Intents and Purposes
Mike Shanley reviews a long-out-of-print reissue
“I would rather it never be reissued if it can’t be done with the relevant amount of fidelity to the philosophy of its initiation,” says Bill Dixon, in the new notes of this reissued 1967 album. Long out of print, Intents and Purposes respects the late trumpeter’s wishes, and appeals to fans wanting the closest possible thing to an original pressing.
Dixon, who passed away last year, is typically described as a free-jazz trumpeter and is probably known largely for his appearance on Cecil Taylor’s Conquistador. But at the time of this recording, his compositions put him in a unique category that seemed to predict what is now called contemporary new music—a harmonically adventurous classical music—with elements of his peers’ fire music adding to the mix. A tentet featuring reeds, cello, percussion and two basses (Jimmy Garrison and Reggie Workman) perform “Metamorphosis 1962-1966,” which contains colors that get ominous and contemplative. Saxophonists Robin Kenyatta and Byard Lancaster offer brief solos that connect the piece to the New Thing sensibility of the day. Dixon’s trademark rasps are found here and in “Voices,” an extended piece for a smaller ensemble. Two brief “Nightfall Pieces” closed both sides of the original album, wherein Dixon interacted with himself (on overdubbed flugelhorn) and flutist George Marge. The whole release compares to very little from that period and offers a stellar example of the composer’s vision.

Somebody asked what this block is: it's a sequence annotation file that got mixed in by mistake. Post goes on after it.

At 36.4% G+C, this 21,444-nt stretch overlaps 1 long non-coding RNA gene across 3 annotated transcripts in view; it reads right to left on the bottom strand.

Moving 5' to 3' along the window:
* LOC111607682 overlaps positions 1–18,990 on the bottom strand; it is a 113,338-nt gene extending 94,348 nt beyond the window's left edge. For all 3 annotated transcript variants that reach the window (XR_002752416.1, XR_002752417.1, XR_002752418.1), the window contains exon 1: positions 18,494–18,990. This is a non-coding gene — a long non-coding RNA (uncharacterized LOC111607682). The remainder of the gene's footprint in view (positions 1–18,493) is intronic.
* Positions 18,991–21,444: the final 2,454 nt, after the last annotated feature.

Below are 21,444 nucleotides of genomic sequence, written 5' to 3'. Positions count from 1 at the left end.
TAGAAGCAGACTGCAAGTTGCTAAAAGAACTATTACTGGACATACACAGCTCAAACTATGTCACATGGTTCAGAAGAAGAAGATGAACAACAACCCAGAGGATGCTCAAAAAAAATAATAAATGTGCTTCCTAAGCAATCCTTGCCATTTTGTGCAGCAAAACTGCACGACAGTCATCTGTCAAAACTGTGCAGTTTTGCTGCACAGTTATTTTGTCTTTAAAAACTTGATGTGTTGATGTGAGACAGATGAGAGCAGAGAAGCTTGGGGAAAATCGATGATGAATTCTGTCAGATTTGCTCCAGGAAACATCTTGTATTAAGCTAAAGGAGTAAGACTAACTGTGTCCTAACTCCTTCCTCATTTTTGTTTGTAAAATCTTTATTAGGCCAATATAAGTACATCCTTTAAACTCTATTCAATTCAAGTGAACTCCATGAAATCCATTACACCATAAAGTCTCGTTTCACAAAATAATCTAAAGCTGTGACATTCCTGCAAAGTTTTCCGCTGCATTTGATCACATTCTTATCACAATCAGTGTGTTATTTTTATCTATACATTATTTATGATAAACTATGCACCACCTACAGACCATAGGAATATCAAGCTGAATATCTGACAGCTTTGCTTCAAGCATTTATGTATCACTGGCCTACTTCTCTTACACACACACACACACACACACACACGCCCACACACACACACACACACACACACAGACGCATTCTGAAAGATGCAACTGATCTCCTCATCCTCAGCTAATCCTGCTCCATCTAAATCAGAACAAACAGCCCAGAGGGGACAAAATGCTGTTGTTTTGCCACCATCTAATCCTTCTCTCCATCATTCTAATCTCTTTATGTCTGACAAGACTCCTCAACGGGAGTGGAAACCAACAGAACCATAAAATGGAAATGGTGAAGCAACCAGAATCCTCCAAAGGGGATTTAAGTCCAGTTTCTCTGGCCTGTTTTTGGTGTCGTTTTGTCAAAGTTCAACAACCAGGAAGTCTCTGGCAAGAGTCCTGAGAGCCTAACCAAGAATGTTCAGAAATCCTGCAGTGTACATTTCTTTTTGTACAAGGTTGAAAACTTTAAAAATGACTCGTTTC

The brief (32-minute) album contains no bonus tracks, but Chicago’s International Phonograph label has lovingly reproduced the original RCA release like a mini gatefold LP. Surely Dixon would approve.